Cheney's office was damaged by smoke and water from fire hoses, White House spokesman Scott Stanzel said. The vice president was not in the building at the time; he was in the West Wing of the White House with President Bush.
CBS News White House correspondent Mark Knoller reports the historic desk in the vice president's ceremonial office is said to be covered with soot - but sustained no fire damage.
The desk was first used by Theordore Roosevelt in 1902. It was used by every Vice President since LBJ - and inside of the top drawer has been signed by various users since the 1940s.
More than 1,000 people who work in the building were evacuated. The fire broke out on the second floor of the building around about 9:15 a.m. and was under control within a half hour, District of Columbia fire department spokesman Alan Etter said.
Afterward, Mr. Bush and Cheney appeared on West Executive Avenue, between the White House and the damaged building, to thank District of Columbia firefighters. A fire tanker nearby still had its ladder extended to a window on the blackened second floor.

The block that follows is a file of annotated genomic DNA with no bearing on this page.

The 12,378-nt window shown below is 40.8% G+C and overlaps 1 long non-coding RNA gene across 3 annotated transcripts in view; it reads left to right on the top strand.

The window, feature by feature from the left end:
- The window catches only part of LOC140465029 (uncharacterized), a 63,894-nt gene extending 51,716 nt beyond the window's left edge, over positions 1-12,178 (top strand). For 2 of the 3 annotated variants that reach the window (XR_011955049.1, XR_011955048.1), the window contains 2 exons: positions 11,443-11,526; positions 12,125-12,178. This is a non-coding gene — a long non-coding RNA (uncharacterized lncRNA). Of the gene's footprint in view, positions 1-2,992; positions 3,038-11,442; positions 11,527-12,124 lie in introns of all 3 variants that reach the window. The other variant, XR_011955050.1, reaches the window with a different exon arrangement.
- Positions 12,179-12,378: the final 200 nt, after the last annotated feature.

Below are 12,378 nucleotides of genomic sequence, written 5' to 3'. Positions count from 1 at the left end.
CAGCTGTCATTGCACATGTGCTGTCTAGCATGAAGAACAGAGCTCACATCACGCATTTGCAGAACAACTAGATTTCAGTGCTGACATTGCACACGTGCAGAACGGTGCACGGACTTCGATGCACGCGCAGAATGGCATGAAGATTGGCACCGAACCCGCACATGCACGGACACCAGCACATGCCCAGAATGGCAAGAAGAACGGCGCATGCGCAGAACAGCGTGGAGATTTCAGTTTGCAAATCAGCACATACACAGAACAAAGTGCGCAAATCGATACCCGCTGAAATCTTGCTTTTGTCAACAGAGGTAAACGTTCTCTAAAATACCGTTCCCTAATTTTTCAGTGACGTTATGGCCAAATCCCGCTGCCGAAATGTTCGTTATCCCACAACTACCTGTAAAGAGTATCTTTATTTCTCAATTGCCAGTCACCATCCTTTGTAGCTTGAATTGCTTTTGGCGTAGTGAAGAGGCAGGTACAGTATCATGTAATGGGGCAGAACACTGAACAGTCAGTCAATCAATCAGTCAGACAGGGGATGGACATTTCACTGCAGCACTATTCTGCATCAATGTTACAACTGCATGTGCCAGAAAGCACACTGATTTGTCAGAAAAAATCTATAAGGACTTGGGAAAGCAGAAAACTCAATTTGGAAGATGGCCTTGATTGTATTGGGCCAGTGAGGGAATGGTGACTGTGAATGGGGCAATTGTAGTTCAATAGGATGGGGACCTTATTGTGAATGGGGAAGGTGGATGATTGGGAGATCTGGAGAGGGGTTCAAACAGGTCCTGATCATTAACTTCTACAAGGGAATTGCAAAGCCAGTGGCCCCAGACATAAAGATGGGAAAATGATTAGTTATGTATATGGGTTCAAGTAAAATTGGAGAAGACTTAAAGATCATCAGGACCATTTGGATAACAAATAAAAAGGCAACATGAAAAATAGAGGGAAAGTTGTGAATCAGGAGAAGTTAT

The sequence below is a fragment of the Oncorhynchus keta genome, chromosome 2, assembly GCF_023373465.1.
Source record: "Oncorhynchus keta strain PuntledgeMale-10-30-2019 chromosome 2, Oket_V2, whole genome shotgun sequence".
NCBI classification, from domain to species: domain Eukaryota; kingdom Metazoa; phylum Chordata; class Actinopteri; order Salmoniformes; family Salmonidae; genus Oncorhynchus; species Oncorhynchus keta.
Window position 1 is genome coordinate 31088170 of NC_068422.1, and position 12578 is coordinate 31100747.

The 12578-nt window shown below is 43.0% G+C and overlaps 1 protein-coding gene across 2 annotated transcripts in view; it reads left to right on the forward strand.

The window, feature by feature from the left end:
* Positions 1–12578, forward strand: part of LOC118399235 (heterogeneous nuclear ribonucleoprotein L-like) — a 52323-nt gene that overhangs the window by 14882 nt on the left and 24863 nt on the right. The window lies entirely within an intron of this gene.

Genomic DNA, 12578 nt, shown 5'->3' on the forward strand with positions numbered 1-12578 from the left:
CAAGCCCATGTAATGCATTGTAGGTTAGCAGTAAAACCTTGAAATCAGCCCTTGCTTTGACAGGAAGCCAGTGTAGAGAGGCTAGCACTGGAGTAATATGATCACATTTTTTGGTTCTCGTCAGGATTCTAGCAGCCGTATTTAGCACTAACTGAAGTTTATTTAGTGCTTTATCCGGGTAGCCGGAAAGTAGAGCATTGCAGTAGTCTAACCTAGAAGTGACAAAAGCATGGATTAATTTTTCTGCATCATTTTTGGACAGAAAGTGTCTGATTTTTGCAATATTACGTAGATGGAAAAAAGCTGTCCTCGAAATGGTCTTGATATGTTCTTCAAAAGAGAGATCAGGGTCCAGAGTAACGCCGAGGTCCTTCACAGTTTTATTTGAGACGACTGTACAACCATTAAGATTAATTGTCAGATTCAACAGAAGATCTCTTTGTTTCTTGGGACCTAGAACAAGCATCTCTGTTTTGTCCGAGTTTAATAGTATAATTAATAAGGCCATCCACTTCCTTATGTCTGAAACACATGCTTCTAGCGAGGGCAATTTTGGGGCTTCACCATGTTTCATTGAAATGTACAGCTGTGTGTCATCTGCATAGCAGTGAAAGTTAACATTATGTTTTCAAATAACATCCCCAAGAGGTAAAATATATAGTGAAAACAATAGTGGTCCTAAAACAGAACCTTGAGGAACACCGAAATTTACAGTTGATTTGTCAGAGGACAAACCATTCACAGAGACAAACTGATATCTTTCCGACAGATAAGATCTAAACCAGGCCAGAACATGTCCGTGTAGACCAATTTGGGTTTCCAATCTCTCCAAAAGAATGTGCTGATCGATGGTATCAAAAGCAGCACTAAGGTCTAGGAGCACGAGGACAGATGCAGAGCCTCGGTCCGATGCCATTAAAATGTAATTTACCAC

The blaze was located in Cheney's suite of ceremonial offices. His working office is in the West Wing. Secret Service spokesman Darrin Blackford said the building was evacuated as a precaution. District of Columbia firefighters poured water on the blaze, broke windows and moved furniture onto a balcony.
There were no reports of serious injuries, Etter said. A U.S. Marine stationed at the building smashed a fifth-floor window to escape from the smoke and had to be rescued from the ledge, he said. The man suffered a minor cut to his hand.
The building remained evacuated while firefighters ventilated the smoke, Etter said. The displaced employees were sent to other offices or went home.
The extent of water, fire and smoke damage was unclear.
Investigators were working to determine the cause of the blaze, Etter said. The smoke appeared to come from an electrical closet on the building's second floor.
The Executive Office Building, a commanding structure with a granite, slate and cast iron exterior at the corner of Pennsylvania Avenue and 17th Street, houses the Office of Management and Budget and staff of the National Security Council and other agencies.
Originally built for the State, War and Navy Departments between 1871 and 1888, the building was renamed in honor of President Dwight Eisenhower during the Clinton administration.